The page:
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Jul 15, 2016

In a World of Trend and Momentum, Long-Term Value Suffers

Samantha McLemore

Opportunity Equity had a poor second quarter, lagging the market by almost as much as the first quarter. In the second quarter, the S&P was up and volatility declined. Housing starts surprised the market with their strength. Crude oil continued to gain and the US dollar was stable. Junk bond yields continued contracting ending the quarter at 7.3%, a 27% decline from February’s peak. China seems to have stabilized with positive readings on credit growth and exports. While Brexit was a major negative surprise, most major US market indices managed to recoup much of their losses within a week. If you’d asked us a quarter ago the odds Opportunity would underperform by the same magnitude in this environment, we would have said they were very low.

Most of the weakness cannot be explained by fundamental developments. The specialty pharmaceutical companies, Valeant Pharmaceuticals (VRX) and Endo International (ENDP), which we purchased recently, did face continued headwinds of pricing pressure and some business erosion. However, we believe current expectations fully incorporate these negative developments. We were encouraged by Valeant’s hiring of well-respected pharmaceutical executive and industry veteran Joe Papa. Walgreens, Valeant’s new distribution partner, made positive comments about Joe and the relationship so far. In addition, the guidance reset seems conservative.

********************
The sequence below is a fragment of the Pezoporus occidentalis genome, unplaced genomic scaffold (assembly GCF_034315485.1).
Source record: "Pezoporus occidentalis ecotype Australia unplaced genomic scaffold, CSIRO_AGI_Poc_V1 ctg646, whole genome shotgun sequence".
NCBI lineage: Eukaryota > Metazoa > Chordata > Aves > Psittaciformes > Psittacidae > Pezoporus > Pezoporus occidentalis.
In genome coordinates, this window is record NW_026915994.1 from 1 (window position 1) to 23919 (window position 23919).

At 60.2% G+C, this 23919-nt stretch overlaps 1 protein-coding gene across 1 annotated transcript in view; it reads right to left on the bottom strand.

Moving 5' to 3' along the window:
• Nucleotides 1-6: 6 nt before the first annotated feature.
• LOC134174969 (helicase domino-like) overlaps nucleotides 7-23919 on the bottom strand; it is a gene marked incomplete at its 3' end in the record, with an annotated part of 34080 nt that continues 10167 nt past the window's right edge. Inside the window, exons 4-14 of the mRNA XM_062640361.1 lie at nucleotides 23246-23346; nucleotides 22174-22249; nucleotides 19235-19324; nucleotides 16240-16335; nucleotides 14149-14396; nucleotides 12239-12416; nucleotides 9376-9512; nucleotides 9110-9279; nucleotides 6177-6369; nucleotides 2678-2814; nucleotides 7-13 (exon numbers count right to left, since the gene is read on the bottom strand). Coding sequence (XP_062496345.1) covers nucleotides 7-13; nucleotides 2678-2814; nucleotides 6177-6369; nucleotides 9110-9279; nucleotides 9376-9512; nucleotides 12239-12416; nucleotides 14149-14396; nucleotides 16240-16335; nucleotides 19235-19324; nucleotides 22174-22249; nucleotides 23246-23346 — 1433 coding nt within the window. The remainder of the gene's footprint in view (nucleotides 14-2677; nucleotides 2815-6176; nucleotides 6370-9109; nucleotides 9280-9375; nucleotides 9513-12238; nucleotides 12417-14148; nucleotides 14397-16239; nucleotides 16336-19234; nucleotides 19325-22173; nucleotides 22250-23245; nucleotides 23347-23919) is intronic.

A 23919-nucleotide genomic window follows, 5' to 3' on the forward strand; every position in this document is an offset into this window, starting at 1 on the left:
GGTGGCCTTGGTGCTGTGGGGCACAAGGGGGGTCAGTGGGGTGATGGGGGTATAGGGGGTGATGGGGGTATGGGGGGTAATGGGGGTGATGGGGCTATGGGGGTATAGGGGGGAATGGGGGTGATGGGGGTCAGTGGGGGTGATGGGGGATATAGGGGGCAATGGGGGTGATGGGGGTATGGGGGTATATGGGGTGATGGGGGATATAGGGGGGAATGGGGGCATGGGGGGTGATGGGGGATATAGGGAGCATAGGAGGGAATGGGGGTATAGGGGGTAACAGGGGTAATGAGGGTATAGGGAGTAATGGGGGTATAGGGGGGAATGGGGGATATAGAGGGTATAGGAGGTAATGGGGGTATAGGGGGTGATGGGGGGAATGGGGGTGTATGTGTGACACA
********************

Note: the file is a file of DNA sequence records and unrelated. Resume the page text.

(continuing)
Outside of specialty pharma, the decline in long-term interest rates will put some pressure on bank and insurance companies’ earnings, if sustained. Outside of that, we believe the performance of the portfolio reflects more of the market structure issues we’ve discussed previously than it does any change in fundamentals.

The breed of contrarian or counter-cyclical traders seems to be virtually extinct. Prop desks, which would step in to provide liquidity, were a casualty of Dodd-Frank. Specialists, who provided a similar function of stepping into the market to take the other side of a trend gone too far, have been replaced by high frequency and algorithmic trading along with decimalization, which do the opposite.

At the same time, the financial crisis heightened the risk management function over that of return-seeking. Hedge fund investors seek volatility of roughly 5% per year, well below the high teens level equities have averaged over many decades and even below the high single digit level seen by corporate bonds.

Most measures to protect against loss take only a few forms: selling (or not buying) based purely on price (stop losses, waiting for price stability to purchase) or the outright purchase of protection (an explicit cost for the investor and selling pressure on the market when banks hedge), typically on the back of market weakness. Even contrarian investors, like ourselves, have implemented such measures. A very successful and highly esteemed hedge fund manager with a style very similar to ours (long-term, intrinsic-value based, contrarian) implemented automatic stop-losses after the financial crisis. This means he sells based purely on price weakness regardless of fundamentals. Who then is left to take the other side?

Not many people. Estimates are that as much as 70% of equity trading is now price reaction based. This means that 70% of the activity driving stock prices doesn’t reflect fundamentals or long-term business value. It is either reaction to news or price, and mostly just noise.